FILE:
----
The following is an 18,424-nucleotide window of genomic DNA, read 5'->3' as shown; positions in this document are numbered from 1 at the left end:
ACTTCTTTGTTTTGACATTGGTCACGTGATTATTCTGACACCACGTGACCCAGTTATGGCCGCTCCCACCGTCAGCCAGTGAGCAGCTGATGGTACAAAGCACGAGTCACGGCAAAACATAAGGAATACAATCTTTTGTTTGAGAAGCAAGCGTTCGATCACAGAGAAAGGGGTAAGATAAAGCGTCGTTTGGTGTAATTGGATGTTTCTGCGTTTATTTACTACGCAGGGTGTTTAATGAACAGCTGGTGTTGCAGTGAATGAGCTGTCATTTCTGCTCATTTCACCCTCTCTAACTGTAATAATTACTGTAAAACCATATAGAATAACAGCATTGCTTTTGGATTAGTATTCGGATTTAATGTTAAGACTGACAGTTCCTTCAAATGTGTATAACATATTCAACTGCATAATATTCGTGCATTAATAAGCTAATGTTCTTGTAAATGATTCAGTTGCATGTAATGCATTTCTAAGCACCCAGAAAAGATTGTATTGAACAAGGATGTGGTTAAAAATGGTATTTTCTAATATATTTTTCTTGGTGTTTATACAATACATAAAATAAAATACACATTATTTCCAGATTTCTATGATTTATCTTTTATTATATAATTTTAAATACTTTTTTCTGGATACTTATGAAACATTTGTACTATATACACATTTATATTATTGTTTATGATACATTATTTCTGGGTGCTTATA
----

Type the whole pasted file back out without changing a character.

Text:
The following is an 18,424-nucleotide window of genomic DNA, read 5'->3' as shown; positions in this document are numbered from 1 at the left end:
ACTTCTTTGTTTTGACATTGGTCACGTGATTATTCTGACACCACGTGACCCAGTTATGGCCGCTCCCACCGTCAGCCAGTGAGCAGCTGATGGTACAAAGCACGAGTCACGGCAAAACATAAGGAATACAATCTTTTGTTTGAGAAGCAAGCGTTCGATCACAGAGAAAGGGGTAAGATAAAGCGTCGTTTGGTGTAATTGGATGTTTCTGCGTTTATTTACTACGCAGGGTGTTTAATGAACAGCTGGTGTTGCAGTGAATGAGCTGTCATTTCTGCTCATTTCACCCTCTCTAACTGTAATAATTACTGTAAAACCATATAGAATAACAGCATTGCTTTTGGATTAGTATTCGGATTTAATGTTAAGACTGACAGTTCCTTCAAATGTGTATAACATATTCAACTGCATAATATTCGTGCATTAATAAGCTAATGTTCTTGTAAATGATTCAGTTGCATGTAATGCATTTCTAAGCACCCAGAAAAGATTGTATTGAACAAGGATGTGGTTAAAAATGGTATTTTCTAATATATTTTTCTTGGTGTTTATACAATACATAAAATAAAATACACATTATTTCCAGATTTCTATGATTTATCTTTTATTATATAATTTTAAATACTTTTTTCTGGATACTTATGAAACATTTGTACTATATACACATTTATATTATTGTTTATGATACATTATTTCTGGGTGCTTATA